WNIJ Reading

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Photo by WNIJ’s Andrew Epstein

Dan Klefstad of WNIJ looks like he sounds, tall, lanky, with a very kind voice that sounds the same in person as it does on the radio. He met us in the parking lot on a brisk morning because the building was locked for holiday break. Bruce and I were five minutes late and Dan’s cheeks looked a little smacked from the cold, though he said the cold keeps him awake. He’d been at the station since 4 am.  As he walked Bruce and I to the door of the studio I couldn’t get over this–his voice sounded the exact same as he does on the radio. He reminds me of a the beautiful yellow pine floor in our upstairs–smooth, sturdy, with knots that only add character. He’s a tall drink of water. We walked downstairs, concrete on either side, stepping into office space that reminded me of a bunker. He pointed out the lounge area, the restrooms, other studios. I met other announcers, whose names have slipped by me because I was getting terribly close to that microphone, to the surprise of Dan’s questions. (Dan later told me they were Guy Stephens and Jenna Dooley. Guy is WNIJ’s arts reporter and Jenna does All Things Considered.) “This is my first interview for the book,” I said. They seemed surprised, but they said they discovered new writers, one of whom was featured as a best book for Chicago Book Reviews. Jenna said she thought the book was a winner because it kept turning and surprising her as she read. Ah there is hope.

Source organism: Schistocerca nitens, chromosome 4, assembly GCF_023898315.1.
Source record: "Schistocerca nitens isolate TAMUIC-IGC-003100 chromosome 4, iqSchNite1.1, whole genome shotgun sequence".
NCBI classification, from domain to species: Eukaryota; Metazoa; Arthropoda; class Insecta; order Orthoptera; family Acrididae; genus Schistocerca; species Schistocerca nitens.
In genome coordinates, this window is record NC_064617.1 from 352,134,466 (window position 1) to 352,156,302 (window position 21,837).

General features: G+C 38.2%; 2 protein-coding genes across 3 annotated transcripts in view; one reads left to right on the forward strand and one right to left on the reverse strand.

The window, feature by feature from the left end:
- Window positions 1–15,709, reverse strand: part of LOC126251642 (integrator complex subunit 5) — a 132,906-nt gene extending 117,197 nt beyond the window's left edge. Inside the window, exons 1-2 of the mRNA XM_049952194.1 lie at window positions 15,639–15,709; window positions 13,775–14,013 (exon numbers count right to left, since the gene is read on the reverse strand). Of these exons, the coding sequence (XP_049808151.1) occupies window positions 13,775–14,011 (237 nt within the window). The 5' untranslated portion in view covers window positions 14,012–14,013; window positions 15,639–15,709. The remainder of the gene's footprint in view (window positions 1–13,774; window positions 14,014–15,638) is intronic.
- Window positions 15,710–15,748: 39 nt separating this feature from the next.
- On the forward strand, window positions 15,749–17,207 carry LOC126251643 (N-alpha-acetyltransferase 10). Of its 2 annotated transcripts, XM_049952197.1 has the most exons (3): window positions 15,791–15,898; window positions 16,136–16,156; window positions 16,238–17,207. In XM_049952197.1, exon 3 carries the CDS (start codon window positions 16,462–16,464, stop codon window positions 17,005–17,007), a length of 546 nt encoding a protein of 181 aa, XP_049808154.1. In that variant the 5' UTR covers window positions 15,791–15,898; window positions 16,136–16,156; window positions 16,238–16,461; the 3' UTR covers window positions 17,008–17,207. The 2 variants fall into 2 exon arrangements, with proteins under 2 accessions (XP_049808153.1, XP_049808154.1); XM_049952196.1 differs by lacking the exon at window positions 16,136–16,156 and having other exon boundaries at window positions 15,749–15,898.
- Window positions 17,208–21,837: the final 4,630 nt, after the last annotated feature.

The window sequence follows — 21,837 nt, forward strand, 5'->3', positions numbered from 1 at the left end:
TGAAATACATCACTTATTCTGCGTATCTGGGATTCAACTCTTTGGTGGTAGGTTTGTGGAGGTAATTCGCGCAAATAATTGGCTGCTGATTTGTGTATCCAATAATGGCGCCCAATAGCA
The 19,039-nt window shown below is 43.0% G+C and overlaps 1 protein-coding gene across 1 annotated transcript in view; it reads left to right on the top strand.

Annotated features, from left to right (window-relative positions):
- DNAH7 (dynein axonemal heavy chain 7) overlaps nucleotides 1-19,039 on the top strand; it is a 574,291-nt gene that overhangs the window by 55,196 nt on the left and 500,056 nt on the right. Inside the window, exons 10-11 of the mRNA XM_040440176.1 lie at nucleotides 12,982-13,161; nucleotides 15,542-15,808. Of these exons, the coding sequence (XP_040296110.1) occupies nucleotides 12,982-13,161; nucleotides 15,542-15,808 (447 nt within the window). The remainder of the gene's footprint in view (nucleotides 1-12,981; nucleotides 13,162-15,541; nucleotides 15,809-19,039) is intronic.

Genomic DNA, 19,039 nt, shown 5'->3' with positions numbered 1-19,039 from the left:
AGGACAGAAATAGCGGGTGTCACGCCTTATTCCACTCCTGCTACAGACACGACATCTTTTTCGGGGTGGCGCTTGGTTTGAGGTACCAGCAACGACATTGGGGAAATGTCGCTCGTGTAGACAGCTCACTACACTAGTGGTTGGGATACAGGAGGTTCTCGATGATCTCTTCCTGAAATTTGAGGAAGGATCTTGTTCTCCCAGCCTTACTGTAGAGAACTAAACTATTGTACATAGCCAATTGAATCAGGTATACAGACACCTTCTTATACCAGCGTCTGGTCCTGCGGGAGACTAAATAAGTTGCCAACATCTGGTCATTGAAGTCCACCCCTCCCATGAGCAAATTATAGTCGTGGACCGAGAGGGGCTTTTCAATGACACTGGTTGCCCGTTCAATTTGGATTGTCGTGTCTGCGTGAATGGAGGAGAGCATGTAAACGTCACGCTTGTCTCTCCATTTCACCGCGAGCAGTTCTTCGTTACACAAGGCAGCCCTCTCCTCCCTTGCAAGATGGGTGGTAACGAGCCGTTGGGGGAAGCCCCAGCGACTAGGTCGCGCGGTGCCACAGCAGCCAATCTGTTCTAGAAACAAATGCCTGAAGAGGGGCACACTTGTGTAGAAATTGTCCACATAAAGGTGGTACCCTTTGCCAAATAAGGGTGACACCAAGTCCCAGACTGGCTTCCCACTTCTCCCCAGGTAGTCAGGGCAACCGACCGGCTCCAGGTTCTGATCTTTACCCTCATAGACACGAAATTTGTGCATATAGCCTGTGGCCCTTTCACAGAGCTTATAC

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Photo by Megan, Community Organizer, Sycamore Barnes and Noble.

Interviews and readings have given me the fear. Readings because I didn’t know who would show up and I didn’t know what part of this thirty year story I should tell or how to tease my audience enough that they’d want to read my book. I was most worried about what I’d read and have been worried about my mind giving way when asked a difficult question. My first reading was for professors at NIU and I needed to come up with something formal. I worked to place the story in context of history as I understood it. I sweated that one, but the other two readings went well, especially the one in DeKalb.

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Photo by Dan Klefstad

Dan threw me a few questions I didn’t know how to answer or that I may have answered too honestly. When he asked how Christian publishing has changed, I’ve said I don’t really know. I do know my publisher asked if there were swear words in the book because Spring Arbor, an evangelical distributor was interested in carrying the book. I told my publisher it’s not so much swearing that would be trouble, but I don’t want to silence what I have come to believe about gay marriage, hell, even the second coming. I told Dan how I’ve seen how that market can be mean, even back in the early 80’s when an author said she listened to angels. But there are good people there, who are doing something to help the world, and I wish we could build bridges to them.